The most common answer to why you don't see .jsp extensions in URLs is because (at least with well-developed Java EE sites) is that JSP pages are never accessed directly. They form templates or extension points associated to URIs and resolved by some form of controller or filter.
It used to be the case in the early years (pre-serlvlet era) that you would publish JSP-suffixed URLs, but no more.
The standard Java EE practice now is to
- have all JSP files under WEB-INF
(thus rendering them
un-referenciable with URLs),
- define one or more controllers that
handles URL requests
- define a mapping of each URL to a
set of resources (JSP pages for
The controller(s) then know how gather all those resources, compose them together and spit out the HTTP response for a HTTP request.
The reason to do so is to separate the URL from the actual artifacts used to make up the resource. If a user bookmarks your JSP page, you cannot move it or rename it, not unless you break his bookmark or introduce a HTTP redirection. But if you hide your JSPs, you can manage them anytime you want without breaking the URL.
It is pretty much an application of the rules of composition and encapsulation to URLs.
For example, imagine that you have a URL, /hello.
Then you have a header.jsp, a footer.jsp and a body.jsp file under WEB-INF (hidden from the public).
When you send a HTTP request for /hello, the controller behind it will do its magic, composing a HTML page using the header, footer and body jsp pages.
If you later need to add a navigation bar on the left (say navbar.jsp under WEB-INF), you configure your controller to compose a new HTML body using navbar.jsp to create the navigation bar.
You URL remains the same even though you added a new JSP file to its composition.
Another reason for doing so is information hiding and security. There is no reason to advertise to the outside world (or even users inside a corp's intranet) about the technology behind your web application. If you let URLs have JSP suffixes, you are telling the world that Java EE is behind the scenes. Even if such knowledge poses no risk, you never want to do that.
Lastly, what happens if you ever want to change technologies, but don't want to break existing URLs? You may have a contractual obligation to keep them alive. Divorcing URLs from technology-specific file extensions will help to do that.
Hope it helps.
-- Edit --
Regarding the following statements I made:
If you later need to add a navigation bar on the left (say navbar.jsp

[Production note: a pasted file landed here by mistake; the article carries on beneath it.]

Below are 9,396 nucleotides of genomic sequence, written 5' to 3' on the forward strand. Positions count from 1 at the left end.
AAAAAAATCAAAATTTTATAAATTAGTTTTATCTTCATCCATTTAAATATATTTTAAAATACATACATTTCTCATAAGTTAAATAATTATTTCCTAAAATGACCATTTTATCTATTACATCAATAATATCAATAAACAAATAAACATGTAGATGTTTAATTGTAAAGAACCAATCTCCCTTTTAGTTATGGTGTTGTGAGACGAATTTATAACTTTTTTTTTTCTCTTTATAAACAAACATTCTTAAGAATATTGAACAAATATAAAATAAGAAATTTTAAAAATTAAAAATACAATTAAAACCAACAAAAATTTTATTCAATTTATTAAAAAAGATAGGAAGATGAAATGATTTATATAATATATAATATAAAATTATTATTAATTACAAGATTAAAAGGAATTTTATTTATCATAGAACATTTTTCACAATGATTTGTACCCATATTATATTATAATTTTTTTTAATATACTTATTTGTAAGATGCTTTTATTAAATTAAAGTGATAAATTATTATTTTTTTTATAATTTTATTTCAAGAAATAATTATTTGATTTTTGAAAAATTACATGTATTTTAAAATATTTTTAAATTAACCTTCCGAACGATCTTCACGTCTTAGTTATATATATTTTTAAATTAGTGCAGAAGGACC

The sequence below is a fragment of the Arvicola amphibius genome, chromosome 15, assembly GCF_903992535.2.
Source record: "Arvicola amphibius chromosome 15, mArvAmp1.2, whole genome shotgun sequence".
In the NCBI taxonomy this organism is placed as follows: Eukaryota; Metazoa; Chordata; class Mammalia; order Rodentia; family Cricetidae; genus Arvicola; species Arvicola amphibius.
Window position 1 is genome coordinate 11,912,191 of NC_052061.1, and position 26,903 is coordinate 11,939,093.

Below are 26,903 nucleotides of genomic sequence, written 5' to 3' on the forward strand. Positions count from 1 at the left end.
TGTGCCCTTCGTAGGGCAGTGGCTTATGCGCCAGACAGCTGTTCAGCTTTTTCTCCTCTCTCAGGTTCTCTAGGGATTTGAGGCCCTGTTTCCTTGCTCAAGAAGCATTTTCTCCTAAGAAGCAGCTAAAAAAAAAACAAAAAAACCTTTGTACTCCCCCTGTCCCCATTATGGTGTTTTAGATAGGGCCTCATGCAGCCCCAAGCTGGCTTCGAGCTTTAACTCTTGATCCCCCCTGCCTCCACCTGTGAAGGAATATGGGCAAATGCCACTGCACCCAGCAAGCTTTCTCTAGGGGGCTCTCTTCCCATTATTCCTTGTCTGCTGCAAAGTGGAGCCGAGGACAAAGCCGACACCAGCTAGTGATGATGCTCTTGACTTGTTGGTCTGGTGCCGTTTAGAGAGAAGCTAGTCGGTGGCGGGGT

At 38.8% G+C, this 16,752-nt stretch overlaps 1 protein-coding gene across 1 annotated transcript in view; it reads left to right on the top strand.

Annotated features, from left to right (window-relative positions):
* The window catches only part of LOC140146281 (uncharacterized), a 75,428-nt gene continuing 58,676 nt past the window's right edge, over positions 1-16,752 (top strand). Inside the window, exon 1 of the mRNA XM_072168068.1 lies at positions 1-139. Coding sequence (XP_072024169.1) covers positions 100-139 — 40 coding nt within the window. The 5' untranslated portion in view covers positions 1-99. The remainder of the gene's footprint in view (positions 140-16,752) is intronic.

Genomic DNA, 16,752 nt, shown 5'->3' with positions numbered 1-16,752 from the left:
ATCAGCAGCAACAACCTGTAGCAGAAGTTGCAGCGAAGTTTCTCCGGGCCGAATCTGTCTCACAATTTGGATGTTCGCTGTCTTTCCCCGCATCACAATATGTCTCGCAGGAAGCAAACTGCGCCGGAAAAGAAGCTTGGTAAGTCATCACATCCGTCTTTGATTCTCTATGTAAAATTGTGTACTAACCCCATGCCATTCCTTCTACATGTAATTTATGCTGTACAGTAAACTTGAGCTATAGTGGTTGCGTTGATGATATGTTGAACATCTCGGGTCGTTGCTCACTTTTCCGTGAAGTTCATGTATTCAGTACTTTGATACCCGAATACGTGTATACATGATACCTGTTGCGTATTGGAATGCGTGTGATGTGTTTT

under WEB-INF), you configure your controller to compose a new HTML
body using navbar.jsp to create the navigation bar.
You URL remains the same even though you added a new JSP file to its
If you were referencing JSP files directly, you could still achieve the same encapsulation (of hiding the navbar change) by having the URL reference a main jsp page which composes itself with the navbar, header and footer JSP sub components. However, your URL schemas would still be coupled with the technology that powers them.
Moreover, and this is something I forgot to mention before: what happens if a user accidentally or maliciously access the footer or navbar jsp directly? That might be harmless, or it might not. It might need to be addressed, or it might not. Regardless, that is an additional variable that needs to be considered. It is another decision (among the many that will inevitably plague the design of any complex system), a decision that has to be taken, or that can be taken wrongly, or ignored by mistake (until unexpected errors happen.)
So, by hiding that behind technology-agnostic URLs, *you remove that variable, that design decision off the table*. It is one decision less to make or worry. So you can imagine this (the hiding of JSP behind agnostic URLs) as an architecture decision. And the goal of architecture is not to multiply the number of ways that we build software. Quite the opposite, its goal is to reduce it, to box the number of design decisions, to reduce the permutations and combinations in building software (ergo, minimizing the cracks from where errors creep out.)
So that would be another angle that can explain the rationale of hiding JSP pages (or any web page template technology for that matter.)